Financial System Inquiry: The government response

In December 2013 the federal government commissioned a wide-ranging Financial System Inquiry to examine how the financial system could be positioned to best meet Australia’s evolving needs. In December 2014 the Final Report was released. The federal government has finally responded to the report, accepting all but one of the 44 recommendations made.

The recommendations that have been accepted are as follows:

Capital levels: Set capital standards such that Australian authorised deposit-taking institution capital ratios are unquestionably strong.

Narrow mortgage risk weight differences: Raise the average internal ratings-based (IRB) mortgage risk weight to narrow the difference between average mortgage risk weights for authorised deposit-taking institutions using IRB risk-weight models and those using standardised risk weights.

Loss absorbing and recapitalisation capacity: Implement a framework for minimum loss absorbing and recapitalisation capacity in line with emerging international practice, sufficient to facilitate the orderly resolution of Australian authorised deposit-taking institutions and minimise taxpayer support.

Transparent reporting: Develop a reporting template for Australian authorised deposit-taking institution capital ratios that is transparent against the minimum Basel capital framework.

Crisis management toolkit: Complete the existing processes for strengthening crisis management powers that have been on hold pending the outcome of the Inquiry.

Financial Claims Scheme: Maintain the ex post funding structure of the Financial Claims Scheme for authorised deposit-taking institutions.

Leverage ratio: Introduce a leverage ratio that acts as a backstop to authorised deposit-taking institutions’ risk-weighted capital positions.

Objectives of the superannuation system: Seek broad political agreement for, and enshrine in legislation, the objectives of the superannuation system and report publicly on how policy proposals are consistent with achieving these objectives over the long term.

Improving efficiency during accumulation: Introduce a formal competitive process to allocate new default fund members to MySuper products, unless a review by 2020 concludes that the Stronger Super reforms have been effective in significantly improving competition and efficiency in the superannuation system.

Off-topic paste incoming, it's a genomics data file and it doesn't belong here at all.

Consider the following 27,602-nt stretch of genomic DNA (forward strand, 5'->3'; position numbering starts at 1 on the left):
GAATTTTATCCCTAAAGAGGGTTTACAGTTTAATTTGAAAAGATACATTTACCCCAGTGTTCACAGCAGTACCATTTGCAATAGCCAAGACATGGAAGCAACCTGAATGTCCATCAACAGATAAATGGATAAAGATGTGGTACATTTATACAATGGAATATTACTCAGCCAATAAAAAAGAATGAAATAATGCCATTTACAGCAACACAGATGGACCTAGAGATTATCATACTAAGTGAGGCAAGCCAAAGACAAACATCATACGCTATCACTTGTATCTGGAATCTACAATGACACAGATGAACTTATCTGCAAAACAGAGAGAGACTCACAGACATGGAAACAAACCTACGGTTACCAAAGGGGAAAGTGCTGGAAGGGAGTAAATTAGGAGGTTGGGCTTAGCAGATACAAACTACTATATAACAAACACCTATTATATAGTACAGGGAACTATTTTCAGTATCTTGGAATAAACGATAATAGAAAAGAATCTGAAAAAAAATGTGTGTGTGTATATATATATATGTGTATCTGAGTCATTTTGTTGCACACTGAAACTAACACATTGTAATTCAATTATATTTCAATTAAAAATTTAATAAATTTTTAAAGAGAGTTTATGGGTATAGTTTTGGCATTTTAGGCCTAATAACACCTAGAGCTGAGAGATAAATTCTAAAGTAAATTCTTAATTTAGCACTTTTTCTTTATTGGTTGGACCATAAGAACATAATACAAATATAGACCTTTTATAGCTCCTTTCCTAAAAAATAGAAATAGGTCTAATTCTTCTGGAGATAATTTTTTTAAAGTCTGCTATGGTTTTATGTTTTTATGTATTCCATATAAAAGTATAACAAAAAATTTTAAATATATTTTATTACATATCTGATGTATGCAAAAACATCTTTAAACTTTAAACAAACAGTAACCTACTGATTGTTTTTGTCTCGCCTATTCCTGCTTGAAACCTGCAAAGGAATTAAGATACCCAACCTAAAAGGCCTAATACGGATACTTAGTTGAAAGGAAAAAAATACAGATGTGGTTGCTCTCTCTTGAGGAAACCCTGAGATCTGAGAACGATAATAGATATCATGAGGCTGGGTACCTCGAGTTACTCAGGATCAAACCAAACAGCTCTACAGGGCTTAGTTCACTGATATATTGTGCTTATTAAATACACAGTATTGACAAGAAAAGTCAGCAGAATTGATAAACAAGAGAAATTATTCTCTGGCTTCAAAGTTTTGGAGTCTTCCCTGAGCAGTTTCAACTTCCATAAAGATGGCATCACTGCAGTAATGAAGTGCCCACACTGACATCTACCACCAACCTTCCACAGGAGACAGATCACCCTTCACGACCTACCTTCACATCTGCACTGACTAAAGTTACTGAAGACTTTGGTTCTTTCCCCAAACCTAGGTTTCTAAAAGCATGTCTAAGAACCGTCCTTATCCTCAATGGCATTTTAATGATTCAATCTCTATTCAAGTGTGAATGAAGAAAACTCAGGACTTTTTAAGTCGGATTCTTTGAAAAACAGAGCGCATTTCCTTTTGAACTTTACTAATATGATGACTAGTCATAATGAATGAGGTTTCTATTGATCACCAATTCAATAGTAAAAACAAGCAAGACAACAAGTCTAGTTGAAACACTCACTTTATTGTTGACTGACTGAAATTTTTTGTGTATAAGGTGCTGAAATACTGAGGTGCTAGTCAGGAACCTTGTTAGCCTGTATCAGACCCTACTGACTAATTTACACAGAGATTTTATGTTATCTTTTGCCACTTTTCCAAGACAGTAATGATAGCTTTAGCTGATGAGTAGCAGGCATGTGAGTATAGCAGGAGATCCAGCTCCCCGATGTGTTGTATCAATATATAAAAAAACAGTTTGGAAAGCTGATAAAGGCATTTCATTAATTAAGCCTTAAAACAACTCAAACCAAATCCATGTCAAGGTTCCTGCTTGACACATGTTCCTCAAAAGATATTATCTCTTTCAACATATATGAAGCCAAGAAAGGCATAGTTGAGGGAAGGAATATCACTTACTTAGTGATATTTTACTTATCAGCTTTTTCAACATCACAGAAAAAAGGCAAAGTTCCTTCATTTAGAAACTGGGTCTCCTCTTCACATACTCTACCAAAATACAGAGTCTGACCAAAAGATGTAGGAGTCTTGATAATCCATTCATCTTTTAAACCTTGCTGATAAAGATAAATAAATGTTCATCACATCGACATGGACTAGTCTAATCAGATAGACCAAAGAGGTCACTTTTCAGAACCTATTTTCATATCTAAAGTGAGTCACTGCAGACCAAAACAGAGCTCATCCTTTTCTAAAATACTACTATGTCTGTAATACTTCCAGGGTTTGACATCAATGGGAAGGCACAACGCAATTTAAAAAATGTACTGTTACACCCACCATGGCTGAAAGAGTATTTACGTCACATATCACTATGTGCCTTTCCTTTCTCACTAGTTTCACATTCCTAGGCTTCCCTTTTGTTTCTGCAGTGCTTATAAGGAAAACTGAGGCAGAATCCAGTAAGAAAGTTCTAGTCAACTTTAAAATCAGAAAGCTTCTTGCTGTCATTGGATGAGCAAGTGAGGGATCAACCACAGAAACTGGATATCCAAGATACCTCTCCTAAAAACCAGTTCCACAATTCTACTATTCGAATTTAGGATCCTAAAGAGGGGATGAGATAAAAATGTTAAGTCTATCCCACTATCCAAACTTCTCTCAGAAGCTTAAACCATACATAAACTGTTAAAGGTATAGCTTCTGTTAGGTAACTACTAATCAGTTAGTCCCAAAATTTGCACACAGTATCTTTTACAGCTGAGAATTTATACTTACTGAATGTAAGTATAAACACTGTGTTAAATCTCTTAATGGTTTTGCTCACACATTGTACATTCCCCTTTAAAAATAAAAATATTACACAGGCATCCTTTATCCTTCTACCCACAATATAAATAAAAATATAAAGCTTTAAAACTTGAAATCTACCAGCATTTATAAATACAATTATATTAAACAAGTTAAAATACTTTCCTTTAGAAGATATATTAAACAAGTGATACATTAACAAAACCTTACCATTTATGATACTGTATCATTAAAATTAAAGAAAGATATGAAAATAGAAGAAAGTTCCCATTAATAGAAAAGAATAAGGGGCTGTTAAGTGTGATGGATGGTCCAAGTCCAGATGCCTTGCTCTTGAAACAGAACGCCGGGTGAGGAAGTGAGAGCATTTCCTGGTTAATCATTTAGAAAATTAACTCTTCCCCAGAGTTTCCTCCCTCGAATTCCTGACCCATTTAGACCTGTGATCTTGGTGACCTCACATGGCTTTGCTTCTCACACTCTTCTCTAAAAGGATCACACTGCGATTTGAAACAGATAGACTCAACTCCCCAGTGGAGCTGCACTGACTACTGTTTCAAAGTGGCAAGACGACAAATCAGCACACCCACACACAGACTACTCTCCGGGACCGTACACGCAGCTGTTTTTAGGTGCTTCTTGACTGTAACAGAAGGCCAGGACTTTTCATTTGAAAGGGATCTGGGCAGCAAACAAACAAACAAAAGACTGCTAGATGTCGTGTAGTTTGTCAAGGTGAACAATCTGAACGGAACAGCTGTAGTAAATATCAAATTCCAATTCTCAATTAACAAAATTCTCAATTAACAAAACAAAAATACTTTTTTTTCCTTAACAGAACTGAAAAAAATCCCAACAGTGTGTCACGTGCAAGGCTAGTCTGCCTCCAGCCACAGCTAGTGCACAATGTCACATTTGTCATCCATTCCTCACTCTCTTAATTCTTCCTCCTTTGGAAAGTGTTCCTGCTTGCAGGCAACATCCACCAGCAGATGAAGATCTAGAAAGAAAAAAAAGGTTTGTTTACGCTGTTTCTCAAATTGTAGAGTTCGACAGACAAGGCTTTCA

The retirement phase of superannuation: Require superannuation trustees to pre-select a comprehensive income product for members’ retirement. The product would commence on the member’s instruction, or the member may choose to take their benefits in another way. Impediments to product development should be removed.

Choice of fund: Provide all employees with the ability to choose the fund into which their Superannuation Guarantee contributions are paid.

Governance of superannuation funds: Mandate a majority of independent directors on the board of corporate trustees of public offer superannuation funds, including an independent chair; align the director penalty regime with managed investment schemes; and strengthen the conflict of interest requirements.

Collaboration to enable innovation: Establish a permanent public–private sector collaborative committee, the ‘Innovation Collaboration’, to facilitate financial system innovation and enable timely and coordinated policy and regulatory responses.

Digital identity: Develop a national strategy for a federated-style model of trusted digital identities.

Clearer graduated payments regulation: Enhance graduation of retail payments regulation by clarifying thresholds for regulation by the Australian Securities and Investments Commission and the Australian Prudential Regulation Authority.

Strengthen consumer protection by mandating the ePayments Code:  Introduce a separate prudential regime with two tiers for purchased payment facilities.